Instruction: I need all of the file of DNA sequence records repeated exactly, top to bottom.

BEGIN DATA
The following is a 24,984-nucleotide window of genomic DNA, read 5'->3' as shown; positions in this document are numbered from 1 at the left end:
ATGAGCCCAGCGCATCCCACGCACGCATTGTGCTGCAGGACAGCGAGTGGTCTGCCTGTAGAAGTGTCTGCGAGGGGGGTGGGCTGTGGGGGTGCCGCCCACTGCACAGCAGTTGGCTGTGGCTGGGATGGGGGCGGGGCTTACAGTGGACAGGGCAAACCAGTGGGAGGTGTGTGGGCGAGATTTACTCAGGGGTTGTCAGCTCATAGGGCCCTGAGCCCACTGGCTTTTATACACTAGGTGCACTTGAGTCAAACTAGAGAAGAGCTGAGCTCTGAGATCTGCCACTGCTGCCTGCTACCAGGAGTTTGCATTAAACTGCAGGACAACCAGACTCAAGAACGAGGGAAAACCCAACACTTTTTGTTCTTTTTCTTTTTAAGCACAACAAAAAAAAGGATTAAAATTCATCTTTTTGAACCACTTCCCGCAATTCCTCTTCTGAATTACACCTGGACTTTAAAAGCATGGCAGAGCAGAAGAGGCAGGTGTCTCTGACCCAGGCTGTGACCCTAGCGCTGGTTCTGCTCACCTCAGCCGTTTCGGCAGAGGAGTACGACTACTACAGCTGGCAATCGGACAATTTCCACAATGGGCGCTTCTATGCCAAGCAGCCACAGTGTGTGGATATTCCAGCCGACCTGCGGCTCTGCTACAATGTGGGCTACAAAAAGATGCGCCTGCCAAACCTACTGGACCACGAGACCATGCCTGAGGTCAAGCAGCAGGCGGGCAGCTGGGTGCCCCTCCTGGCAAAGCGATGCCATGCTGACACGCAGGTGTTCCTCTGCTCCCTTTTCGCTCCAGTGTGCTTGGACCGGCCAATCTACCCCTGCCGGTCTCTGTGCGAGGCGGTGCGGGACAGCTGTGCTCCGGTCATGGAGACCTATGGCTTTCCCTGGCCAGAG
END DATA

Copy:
The following is a 24,984-nucleotide window of genomic DNA, read 5'->3' as shown; positions in this document are numbered from 1 at the left end:
ATGAGCCCAGCGCATCCCACGCACGCATTGTGCTGCAGGACAGCGAGTGGTCTGCCTGTAGAAGTGTCTGCGAGGGGGGTGGGCTGTGGGGGTGCCGCCCACTGCACAGCAGTTGGCTGTGGCTGGGATGGGGGCGGGGCTTACAGTGGACAGGGCAAACCAGTGGGAGGTGTGTGGGCGAGATTTACTCAGGGGTTGTCAGCTCATAGGGCCCTGAGCCCACTGGCTTTTATACACTAGGTGCACTTGAGTCAAACTAGAGAAGAGCTGAGCTCTGAGATCTGCCACTGCTGCCTGCTACCAGGAGTTTGCATTAAACTGCAGGACAACCAGACTCAAGAACGAGGGAAAACCCAACACTTTTTGTTCTTTTTCTTTTTAAGCACAACAAAAAAAAGGATTAAAATTCATCTTTTTGAACCACTTCCCGCAATTCCTCTTCTGAATTACACCTGGACTTTAAAAGCATGGCAGAGCAGAAGAGGCAGGTGTCTCTGACCCAGGCTGTGACCCTAGCGCTGGTTCTGCTCACCTCAGCCGTTTCGGCAGAGGAGTACGACTACTACAGCTGGCAATCGGACAATTTCCACAATGGGCGCTTCTATGCCAAGCAGCCACAGTGTGTGGATATTCCAGCCGACCTGCGGCTCTGCTACAATGTGGGCTACAAAAAGATGCGCCTGCCAAACCTACTGGACCACGAGACCATGCCTGAGGTCAAGCAGCAGGCGGGCAGCTGGGTGCCCCTCCTGGCAAAGCGATGCCATGCTGACACGCAGGTGTTCCTCTGCTCCCTTTTCGCTCCAGTGTGCTTGGACCGGCCAATCTACCCCTGCCGGTCTCTGTGCGAGGCGGTGCGGGACAGCTGTGCTCCGGTCATGGAGACCTATGGCTTTCCCTGGCCAGAG